Definition of a "Break-Open," or "Break Action" Gun

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Your Citation
Chastain, Russ. "Definition of a "Break-Open," or "Break Action" Gun." ThoughtCo, Aug. 29, 2017, thoughtco.com/break-action-definition-1927172. Chastain, Russ. (2017, August 29). Definition of a "Break-Open," or "Break Action" Gun. Retrieved from https://www.thoughtco.com/break-action-definition-1927172 Chastain, Russ. "Definition of a "Break-Open," or "Break Action" Gun." ThoughtCo. https://www.thoughtco.com/break-action-definition-1927172 (accessed September 22, 2017).
Gun
This is an example of a break-open (or break action) gun, with its action "broken" open.. Russ Chastain

Definition

When a gun or firearm is designated a "break-open" or "break action," this means that the gun's barrel is (or barrels are) set on a hinge that "breaks open" for loading or unloading.  A latch holds the barrel(s) closed against the gun's receiver. When the latch is opened, the rear of the barrel(s) may pivot upward from the receiver, while the muzzle pivots downward. The firearm is pivoted (broken) open to load cartridges or shells into the chamber or to remove spent cartridges after firing.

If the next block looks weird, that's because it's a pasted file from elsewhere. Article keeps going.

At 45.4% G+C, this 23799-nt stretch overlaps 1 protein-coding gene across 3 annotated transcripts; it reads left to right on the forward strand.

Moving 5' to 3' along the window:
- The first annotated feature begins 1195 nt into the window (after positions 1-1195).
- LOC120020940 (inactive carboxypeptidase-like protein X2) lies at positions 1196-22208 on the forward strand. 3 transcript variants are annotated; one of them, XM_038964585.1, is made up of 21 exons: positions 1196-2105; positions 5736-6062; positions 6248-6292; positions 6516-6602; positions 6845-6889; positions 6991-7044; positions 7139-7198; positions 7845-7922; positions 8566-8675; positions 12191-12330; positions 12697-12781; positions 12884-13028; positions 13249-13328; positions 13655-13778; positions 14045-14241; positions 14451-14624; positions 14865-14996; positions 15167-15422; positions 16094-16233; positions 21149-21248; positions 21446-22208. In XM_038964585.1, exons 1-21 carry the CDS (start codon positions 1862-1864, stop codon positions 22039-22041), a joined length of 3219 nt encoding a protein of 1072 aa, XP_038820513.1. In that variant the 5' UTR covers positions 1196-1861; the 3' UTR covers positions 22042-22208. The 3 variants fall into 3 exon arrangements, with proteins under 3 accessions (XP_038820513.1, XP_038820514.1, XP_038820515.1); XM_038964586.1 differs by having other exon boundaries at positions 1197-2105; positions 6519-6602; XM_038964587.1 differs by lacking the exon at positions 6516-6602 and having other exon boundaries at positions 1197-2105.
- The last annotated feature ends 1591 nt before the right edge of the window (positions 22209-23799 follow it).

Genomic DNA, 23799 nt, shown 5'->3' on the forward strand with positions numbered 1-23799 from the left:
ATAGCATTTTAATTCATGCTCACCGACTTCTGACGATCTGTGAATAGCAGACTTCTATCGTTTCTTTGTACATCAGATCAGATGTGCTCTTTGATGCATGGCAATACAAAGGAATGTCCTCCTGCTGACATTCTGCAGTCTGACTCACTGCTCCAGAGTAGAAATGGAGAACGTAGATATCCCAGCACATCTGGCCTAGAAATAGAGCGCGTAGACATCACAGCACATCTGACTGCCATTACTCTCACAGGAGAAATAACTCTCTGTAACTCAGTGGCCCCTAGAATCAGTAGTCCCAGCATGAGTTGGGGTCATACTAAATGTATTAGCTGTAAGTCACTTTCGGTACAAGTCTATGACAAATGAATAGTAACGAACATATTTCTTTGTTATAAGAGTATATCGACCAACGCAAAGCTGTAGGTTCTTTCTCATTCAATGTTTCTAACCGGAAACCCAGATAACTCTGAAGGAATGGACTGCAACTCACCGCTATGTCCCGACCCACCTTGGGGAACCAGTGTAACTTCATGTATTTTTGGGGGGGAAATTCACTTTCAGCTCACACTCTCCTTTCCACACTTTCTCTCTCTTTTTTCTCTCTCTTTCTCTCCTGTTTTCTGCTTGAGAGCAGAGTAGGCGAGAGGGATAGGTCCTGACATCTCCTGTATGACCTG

The term is used because the gun appears to be "broken" when the gun is opened for loading or unloading. 

This design can apply to rifles or shotguns, or to combination guns or drillings—which may contain both shotgun and rifle barrels. The term can apply to any gun that opens in this manner, but it most often refers to a long gun--a rifle or shotgun. A break-open gun may have one barrel, two barrels, or even more--as long as it opens in the described manner.

When opening a break-open action, be careful not to allow the muzzle to fall and strike the ground, floor, or other object(s), which may cause damage or allow foreign objects to enter the barrel(s).

Also, support the barrel(s) when opening a break-open gun--you don't want to place undue stress on its hinge point.